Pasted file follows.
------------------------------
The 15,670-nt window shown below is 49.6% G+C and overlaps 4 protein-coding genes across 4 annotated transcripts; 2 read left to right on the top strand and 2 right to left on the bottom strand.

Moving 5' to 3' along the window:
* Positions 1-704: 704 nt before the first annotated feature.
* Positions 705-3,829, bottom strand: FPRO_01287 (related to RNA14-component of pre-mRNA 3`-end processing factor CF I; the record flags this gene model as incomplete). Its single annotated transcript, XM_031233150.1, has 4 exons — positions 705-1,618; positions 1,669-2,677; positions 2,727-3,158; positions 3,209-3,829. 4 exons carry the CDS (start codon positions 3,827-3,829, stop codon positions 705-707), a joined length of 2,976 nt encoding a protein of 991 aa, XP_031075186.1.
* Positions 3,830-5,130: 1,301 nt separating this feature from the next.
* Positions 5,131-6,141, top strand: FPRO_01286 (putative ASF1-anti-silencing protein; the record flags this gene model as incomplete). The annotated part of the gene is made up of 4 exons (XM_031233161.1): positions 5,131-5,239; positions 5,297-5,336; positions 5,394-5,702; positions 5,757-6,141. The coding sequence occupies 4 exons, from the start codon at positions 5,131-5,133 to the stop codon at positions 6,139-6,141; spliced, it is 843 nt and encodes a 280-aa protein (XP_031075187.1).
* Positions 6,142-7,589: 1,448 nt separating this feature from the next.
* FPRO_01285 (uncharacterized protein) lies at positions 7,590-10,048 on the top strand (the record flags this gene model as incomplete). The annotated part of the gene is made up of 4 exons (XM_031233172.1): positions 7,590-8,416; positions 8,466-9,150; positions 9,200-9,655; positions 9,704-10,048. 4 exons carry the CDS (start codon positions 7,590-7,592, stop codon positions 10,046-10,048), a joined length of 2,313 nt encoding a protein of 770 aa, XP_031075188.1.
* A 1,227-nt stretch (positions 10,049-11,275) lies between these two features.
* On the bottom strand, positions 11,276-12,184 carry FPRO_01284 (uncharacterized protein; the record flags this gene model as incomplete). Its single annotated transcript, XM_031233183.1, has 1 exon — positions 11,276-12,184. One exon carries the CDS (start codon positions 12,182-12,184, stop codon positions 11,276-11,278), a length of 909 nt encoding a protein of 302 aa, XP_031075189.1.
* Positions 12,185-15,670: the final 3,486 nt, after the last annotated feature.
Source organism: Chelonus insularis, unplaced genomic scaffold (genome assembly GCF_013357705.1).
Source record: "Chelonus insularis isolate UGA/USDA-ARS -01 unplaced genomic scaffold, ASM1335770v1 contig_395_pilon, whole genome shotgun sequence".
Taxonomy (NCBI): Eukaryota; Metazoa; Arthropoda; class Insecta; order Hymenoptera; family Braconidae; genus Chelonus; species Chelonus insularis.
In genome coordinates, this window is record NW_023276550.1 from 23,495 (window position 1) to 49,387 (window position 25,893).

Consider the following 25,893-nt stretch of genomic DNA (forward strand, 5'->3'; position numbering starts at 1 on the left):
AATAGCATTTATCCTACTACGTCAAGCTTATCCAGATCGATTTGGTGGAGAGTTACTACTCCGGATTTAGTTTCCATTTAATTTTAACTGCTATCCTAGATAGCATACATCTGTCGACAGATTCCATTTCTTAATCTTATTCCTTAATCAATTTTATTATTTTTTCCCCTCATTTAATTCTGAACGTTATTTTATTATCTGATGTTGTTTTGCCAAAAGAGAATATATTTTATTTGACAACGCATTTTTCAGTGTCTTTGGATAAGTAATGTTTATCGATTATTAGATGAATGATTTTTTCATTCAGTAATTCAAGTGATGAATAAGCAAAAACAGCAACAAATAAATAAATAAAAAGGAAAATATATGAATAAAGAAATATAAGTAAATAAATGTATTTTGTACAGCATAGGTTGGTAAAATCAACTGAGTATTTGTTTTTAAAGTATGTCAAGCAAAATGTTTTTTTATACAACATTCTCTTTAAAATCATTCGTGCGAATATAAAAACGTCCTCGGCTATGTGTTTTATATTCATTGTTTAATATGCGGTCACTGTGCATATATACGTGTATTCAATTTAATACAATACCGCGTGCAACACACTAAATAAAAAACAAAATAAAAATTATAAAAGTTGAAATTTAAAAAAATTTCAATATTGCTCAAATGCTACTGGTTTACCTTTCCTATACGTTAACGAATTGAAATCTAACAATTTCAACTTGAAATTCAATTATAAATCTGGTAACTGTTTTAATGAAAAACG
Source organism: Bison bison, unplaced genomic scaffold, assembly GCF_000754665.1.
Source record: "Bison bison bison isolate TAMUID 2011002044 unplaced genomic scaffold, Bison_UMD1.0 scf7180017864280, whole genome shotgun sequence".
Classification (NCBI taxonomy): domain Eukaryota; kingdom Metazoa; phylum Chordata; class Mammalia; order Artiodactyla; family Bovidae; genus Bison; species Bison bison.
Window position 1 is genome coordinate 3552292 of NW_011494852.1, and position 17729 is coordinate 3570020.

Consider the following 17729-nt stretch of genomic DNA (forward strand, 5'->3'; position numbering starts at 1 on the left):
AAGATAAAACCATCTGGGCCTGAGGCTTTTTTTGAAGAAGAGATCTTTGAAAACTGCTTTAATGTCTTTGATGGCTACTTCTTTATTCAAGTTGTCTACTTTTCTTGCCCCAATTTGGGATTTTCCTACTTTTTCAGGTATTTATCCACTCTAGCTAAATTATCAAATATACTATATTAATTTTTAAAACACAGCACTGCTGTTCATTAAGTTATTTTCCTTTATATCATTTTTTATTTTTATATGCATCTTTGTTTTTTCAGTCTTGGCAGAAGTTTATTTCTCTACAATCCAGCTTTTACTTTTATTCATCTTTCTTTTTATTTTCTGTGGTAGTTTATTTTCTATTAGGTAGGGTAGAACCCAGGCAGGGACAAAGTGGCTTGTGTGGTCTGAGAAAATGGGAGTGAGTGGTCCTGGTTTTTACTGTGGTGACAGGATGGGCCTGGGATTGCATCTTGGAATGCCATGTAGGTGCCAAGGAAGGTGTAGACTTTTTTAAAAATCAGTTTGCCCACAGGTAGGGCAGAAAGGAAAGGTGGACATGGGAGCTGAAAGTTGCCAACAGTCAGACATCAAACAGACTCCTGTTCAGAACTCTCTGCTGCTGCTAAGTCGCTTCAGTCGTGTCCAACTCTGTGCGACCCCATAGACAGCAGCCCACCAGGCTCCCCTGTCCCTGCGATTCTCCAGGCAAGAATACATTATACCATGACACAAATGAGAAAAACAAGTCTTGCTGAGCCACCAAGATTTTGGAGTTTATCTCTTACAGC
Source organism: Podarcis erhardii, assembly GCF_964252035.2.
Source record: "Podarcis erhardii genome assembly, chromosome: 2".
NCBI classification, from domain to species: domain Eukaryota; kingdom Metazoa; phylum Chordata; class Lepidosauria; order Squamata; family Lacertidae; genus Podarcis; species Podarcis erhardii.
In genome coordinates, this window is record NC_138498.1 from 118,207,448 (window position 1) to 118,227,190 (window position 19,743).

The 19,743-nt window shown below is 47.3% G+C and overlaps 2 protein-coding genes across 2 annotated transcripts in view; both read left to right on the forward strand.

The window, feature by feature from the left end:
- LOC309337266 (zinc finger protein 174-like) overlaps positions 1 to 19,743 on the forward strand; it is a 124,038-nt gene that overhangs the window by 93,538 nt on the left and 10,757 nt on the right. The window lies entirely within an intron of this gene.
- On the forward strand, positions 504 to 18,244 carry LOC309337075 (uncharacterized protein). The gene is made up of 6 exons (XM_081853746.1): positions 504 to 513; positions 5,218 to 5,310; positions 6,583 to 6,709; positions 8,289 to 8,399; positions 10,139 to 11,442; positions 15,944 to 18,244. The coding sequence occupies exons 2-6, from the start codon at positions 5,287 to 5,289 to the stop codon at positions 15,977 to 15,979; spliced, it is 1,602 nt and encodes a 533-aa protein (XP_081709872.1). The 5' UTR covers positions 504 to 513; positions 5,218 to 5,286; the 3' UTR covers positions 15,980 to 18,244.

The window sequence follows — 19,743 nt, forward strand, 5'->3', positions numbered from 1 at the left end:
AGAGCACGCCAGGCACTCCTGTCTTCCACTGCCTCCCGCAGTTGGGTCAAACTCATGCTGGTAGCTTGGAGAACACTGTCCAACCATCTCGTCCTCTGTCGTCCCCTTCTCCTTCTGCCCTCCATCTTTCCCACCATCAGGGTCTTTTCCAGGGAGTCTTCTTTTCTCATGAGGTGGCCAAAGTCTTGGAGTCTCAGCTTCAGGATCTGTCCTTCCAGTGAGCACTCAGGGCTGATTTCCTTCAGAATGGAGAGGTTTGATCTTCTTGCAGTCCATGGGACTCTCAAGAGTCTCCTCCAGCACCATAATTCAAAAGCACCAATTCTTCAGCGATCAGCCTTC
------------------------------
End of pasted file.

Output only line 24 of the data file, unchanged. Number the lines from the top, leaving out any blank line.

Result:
Source organism: Podarcis erhardii, assembly GCF_964252035.2.